Meanwhile, Republicans won 13 states in those six elections, but because most of them were smaller states, their electoral votes totaled just 102. The biggest consistent GOP state in this period has been Texas, with 38 electoral votes. Five other states backed the GOP nominee in five of the six elections, for an additional 56 electoral votes.

Adding together the states that voted Republican or Democratic in at least four of the six elections gave Democrats 281 electoral votes and Republicans 219. Only two states — Colorado and Florida, with a total of 38 electoral votes — were won three times for each party in those six elections.

Key states that were once genuine toss up states, or leaned Republican, are now much more reliably Democratic. “Given the current alignment, the Republicans must find states that have been voting Democratic and convert them to their column in 2016,” according to Balz.

Will they succeed?

William H. Frey, a demographer and census expert at the Brookings Institution, analyzed nine key states and found the following: five—Colorado, Florida, Nevada, North Carolina, and Virginia—are definitely moving toward the Democrats because of their growing diversity. Three states—Iowa, New Hampshire, and Wisconsin—are genuine toss-ups but aren’t moving in the GOP’s direction. Ohio is one state that could become more hospitable to Republicans, because aging white baby boomers continue to make up a large part of the population there.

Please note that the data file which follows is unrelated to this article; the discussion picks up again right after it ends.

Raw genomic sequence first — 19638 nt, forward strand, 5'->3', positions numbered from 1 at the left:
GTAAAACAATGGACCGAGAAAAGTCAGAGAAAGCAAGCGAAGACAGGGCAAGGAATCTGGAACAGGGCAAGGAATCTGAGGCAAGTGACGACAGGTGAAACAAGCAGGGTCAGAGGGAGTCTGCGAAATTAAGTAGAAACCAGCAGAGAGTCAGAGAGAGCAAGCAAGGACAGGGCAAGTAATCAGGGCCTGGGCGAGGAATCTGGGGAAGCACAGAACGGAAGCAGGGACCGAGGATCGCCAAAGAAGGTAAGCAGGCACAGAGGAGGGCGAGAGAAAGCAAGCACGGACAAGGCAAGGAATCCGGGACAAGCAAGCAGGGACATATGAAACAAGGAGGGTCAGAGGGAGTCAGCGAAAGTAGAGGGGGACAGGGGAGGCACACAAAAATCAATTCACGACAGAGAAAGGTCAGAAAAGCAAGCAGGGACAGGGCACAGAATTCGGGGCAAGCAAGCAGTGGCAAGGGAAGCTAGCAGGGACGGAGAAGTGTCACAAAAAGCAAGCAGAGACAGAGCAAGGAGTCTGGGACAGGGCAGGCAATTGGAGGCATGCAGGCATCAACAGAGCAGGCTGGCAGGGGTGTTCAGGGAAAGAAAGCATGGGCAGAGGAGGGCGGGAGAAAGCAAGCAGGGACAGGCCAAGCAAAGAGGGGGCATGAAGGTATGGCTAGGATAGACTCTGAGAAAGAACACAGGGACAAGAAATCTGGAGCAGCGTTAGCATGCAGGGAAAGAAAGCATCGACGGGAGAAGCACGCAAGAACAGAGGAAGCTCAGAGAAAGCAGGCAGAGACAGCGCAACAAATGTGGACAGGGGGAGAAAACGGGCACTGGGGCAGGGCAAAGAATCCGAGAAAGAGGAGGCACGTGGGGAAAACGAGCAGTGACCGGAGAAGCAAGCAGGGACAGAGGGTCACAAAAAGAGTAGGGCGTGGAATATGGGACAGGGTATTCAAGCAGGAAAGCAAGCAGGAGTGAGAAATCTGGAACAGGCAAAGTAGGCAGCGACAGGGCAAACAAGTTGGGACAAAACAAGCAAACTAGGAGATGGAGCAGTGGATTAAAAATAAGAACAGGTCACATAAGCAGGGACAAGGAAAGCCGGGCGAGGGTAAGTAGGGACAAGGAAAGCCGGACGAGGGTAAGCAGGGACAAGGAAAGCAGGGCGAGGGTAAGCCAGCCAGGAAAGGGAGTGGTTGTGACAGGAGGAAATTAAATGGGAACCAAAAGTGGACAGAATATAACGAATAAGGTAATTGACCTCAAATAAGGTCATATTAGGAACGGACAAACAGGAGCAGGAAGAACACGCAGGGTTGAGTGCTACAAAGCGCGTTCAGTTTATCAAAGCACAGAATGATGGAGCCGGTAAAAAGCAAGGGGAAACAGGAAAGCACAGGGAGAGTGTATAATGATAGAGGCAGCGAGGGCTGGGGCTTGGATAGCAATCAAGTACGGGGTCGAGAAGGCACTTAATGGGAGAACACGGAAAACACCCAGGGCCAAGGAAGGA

Beyond those nine states, Frey “sees some glimmers of hope for Republicans in Michigan and Pennsylvania, if the GOP can find the right candidate.” On the other hand, Frey envisions potential problems for the party in states such as Arizona and Georgia, which he said could be toss-ups by 2016 and could lean Democratic in the long run.

Balz includes the caveat that nothing is static in politics, candidate quality matters, and President Obama’s standing with the electorate will influence how people vote in 2016. Still, he concludes, “Republicans have considerable ground to recapture to win the presidency, and underlying trends have not been helping them.”

The danger for the GOP is that in focusing on 2014, it fails to do the work–in terms of policy reforms, governing vision, outreach, tone and countenance, and recruitment–that is necessary for it to win the presidency in 2016. It turns out that the 2010 mid-term election was something of a false dawn for Republicans, at least when it came to 2012. They would be fools to commit the same error again or underestimate the magnitude of the long-term challenges still facing the GOP.    

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Move the Capital to Nebraska?

Earlier this month, Ben Sasse, a Republican running for senator in Nebraska, briefly made national headlines when he suggested that the U.S. government should move the federal capital from Washington D.C. to Nebraska. His suggestion was clearly tongue-in-cheek:

“That’s it, the way to cure the incredible ineffectiveness and dysfunction of both parties in Washington — we move the capital to Nebraska,” he said in the spot. “Let’s move the capital to Nebraska and leave the lobbyists and influence peddlers back east,” he added.